Anne Irwin – Three Poems

anneIrwin Anne Irwin lives in Galway. In her youth she studied English Literature and Philosophy in U.C. Galway. She is a Homeopath and teacher, has three sons and six grandchildren. Now she loves to sit on her couch and muse on the meaning of life. She also loves cooking and having fun.

Distillery Road, Summer 1972

(Dedicated to Hack)

The river blows
a kaleidoscope of ideas,
wrapped in the music of
Led Zeppelin and pink Floyd
we talk, through the haze of night
until dawn rises over the old castle,
of Nietzsche, Gergiev, and oriental mysticism, Camus
of peace, freedom and awakening.

By day we live off the river
fish for perch and trout,
watch rainbows hover
on dragonfly wings,
follow moorhens and coots
to their nests in the rushes.
On the grassy patch
above the archway at the old mill house
we listen to Kristofferson and John Mayall
and breath in the summer

A Breton piper comes.
He bellows out across the river
stirring tribal spirits
to a backdrop of civil rights
and Bloody Sunday.

And the Guru Maharaja comes.
He radiates divine light from his ashram
in a council house in Mervue.
Students and the Shantalla lads,
hearing his call
lay down their weapons,
in afghan coats and headbands
sit barefoot at his feet.
Using their fierce reputations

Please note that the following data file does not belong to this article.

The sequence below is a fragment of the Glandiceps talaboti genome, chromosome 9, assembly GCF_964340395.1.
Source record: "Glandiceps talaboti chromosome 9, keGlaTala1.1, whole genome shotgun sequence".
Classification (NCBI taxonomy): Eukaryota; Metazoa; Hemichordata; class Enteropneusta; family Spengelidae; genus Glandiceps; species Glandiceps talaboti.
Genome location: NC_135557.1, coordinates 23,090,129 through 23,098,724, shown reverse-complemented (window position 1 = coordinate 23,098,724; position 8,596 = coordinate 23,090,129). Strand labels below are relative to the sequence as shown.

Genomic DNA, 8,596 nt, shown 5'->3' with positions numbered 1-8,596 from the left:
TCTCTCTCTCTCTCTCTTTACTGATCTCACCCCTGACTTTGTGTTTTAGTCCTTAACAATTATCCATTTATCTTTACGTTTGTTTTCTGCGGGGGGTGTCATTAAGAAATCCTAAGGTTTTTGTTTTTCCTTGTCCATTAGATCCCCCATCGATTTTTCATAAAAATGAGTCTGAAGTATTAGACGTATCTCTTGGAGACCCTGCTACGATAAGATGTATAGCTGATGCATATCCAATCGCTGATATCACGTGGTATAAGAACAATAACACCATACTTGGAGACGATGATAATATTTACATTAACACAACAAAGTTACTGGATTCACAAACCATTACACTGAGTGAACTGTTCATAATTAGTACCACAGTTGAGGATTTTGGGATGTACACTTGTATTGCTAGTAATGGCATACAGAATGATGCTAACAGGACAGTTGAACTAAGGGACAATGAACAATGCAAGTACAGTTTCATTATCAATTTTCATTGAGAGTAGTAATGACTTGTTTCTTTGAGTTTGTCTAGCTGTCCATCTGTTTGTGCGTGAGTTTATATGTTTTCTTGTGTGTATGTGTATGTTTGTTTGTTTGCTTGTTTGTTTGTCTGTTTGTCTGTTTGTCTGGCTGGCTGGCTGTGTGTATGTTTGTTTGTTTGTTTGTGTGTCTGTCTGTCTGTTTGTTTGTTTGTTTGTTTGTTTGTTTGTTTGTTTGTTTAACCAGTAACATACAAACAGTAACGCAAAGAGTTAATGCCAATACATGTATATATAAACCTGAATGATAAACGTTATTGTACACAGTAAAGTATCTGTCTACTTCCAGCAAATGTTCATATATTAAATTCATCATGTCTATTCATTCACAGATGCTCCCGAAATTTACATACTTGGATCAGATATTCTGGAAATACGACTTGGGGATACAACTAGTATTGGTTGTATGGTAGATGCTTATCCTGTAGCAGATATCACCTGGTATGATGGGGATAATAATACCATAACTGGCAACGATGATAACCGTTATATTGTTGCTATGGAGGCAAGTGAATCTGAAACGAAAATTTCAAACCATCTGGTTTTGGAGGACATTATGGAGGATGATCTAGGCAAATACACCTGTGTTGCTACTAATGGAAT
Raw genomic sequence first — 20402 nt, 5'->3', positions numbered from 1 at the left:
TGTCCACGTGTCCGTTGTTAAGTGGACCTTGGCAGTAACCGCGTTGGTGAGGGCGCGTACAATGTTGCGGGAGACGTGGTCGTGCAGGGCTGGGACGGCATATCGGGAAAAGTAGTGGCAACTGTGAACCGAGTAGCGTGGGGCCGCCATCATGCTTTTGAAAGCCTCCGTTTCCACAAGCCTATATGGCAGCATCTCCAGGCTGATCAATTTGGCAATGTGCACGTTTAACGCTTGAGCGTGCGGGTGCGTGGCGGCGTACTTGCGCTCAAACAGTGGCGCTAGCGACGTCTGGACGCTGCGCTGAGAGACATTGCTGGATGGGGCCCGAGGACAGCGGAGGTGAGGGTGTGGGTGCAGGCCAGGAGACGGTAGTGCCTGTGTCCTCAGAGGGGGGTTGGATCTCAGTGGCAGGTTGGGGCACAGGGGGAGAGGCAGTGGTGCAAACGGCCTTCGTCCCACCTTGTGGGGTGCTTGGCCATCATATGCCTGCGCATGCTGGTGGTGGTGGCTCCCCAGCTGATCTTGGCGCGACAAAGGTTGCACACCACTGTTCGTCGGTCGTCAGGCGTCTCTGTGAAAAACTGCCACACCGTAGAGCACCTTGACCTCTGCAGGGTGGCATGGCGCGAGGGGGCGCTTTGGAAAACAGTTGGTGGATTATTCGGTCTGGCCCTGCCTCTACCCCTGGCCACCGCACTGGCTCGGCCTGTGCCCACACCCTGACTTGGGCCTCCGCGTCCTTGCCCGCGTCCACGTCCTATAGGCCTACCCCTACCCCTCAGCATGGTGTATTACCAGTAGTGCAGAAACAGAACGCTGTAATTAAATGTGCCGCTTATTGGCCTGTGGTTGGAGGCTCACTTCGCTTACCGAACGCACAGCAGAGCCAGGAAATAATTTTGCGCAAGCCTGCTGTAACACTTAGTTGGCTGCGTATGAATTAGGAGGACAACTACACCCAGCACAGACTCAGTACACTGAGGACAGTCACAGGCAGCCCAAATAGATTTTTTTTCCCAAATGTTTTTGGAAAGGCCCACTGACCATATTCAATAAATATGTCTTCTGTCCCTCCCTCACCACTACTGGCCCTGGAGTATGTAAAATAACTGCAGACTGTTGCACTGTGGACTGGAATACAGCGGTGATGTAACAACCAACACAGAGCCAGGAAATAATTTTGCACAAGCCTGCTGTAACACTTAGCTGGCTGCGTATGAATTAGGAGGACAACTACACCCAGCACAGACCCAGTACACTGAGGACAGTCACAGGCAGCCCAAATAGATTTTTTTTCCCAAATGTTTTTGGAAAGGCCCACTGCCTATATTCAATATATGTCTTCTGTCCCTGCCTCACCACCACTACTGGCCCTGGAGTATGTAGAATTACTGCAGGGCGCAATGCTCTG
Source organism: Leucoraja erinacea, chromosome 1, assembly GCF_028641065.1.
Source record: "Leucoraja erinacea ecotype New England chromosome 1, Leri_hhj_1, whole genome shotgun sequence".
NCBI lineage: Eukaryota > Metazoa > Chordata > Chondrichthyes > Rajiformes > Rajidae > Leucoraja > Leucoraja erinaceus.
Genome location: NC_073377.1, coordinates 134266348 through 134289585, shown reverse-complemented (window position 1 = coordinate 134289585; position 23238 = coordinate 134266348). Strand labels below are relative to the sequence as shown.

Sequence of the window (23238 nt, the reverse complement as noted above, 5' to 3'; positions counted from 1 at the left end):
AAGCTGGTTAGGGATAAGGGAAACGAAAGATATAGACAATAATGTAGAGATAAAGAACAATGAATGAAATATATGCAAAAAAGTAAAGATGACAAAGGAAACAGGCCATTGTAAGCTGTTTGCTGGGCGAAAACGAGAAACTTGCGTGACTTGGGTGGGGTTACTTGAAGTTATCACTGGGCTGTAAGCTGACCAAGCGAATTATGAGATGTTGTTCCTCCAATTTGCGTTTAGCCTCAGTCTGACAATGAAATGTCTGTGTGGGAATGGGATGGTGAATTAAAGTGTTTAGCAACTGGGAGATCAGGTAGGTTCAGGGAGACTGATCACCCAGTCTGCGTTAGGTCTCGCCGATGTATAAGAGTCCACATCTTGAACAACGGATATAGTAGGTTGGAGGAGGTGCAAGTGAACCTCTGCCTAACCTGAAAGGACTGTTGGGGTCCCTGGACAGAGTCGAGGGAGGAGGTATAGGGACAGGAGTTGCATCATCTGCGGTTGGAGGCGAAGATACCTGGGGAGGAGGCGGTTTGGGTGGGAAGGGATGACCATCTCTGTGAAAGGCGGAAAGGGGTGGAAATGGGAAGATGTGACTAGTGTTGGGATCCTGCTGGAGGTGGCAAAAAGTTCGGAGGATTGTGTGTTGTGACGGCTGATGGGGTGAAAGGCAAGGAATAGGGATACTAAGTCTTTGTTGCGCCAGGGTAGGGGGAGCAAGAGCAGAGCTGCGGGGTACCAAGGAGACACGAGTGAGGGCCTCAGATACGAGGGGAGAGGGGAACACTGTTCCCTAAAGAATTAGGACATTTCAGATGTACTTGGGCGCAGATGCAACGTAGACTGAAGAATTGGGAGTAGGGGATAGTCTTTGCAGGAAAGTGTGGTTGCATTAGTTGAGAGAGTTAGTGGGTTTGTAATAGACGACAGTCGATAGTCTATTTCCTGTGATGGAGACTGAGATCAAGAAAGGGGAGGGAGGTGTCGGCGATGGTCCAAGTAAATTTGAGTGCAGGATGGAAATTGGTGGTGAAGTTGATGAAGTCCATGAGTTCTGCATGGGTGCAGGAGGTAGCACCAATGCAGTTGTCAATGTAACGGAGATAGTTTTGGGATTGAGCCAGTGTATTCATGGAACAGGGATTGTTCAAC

spread peace throughout the city.


This Time he Passes By

On the north road to Spiddal
where sky pours cream
on the breast of the hills
above red winter bog
a black hearse skims past me,
casts a sideways glance.

I hadn’t seen it coming.
its cold eyed resolve,
its callous stare,
cling like ice.

Numb, I wait,
‘til grey hawk rises
from the sedge
into the crisp sky
the shrillness of his call
cuts through,
the frozen spirit threads
that bind me to the bog.


A Failed Rant

Starlings gather
on the rowan tree
shimmering greed on
the fat balls I left for the finches.
An orange wind blusters
beneath angry clouds
devouring the sunshine of yesterday.
In the distance
an ambulance siren.

I want to rant
my child heart
throwing king-baby
daggers at my persecutors.

Somewhere deep
in the softness of my flesh
a spark flickers,
hatches in my cells
slides solemn faced upwards
into the light penny nerves
of my brain.

And I see
in the ruffling iridescent
feathers a synchronized dance,
balancing the birdfeeder
pecking boisterous
wings flitting between
branch and air.

As though connecting
with mystical consciousness
they turn, swoop upwards, whirl
a moving black cloud
in a murmuration rhapsody
they glide in patterns
swirling the glory of sky.

 

 

 

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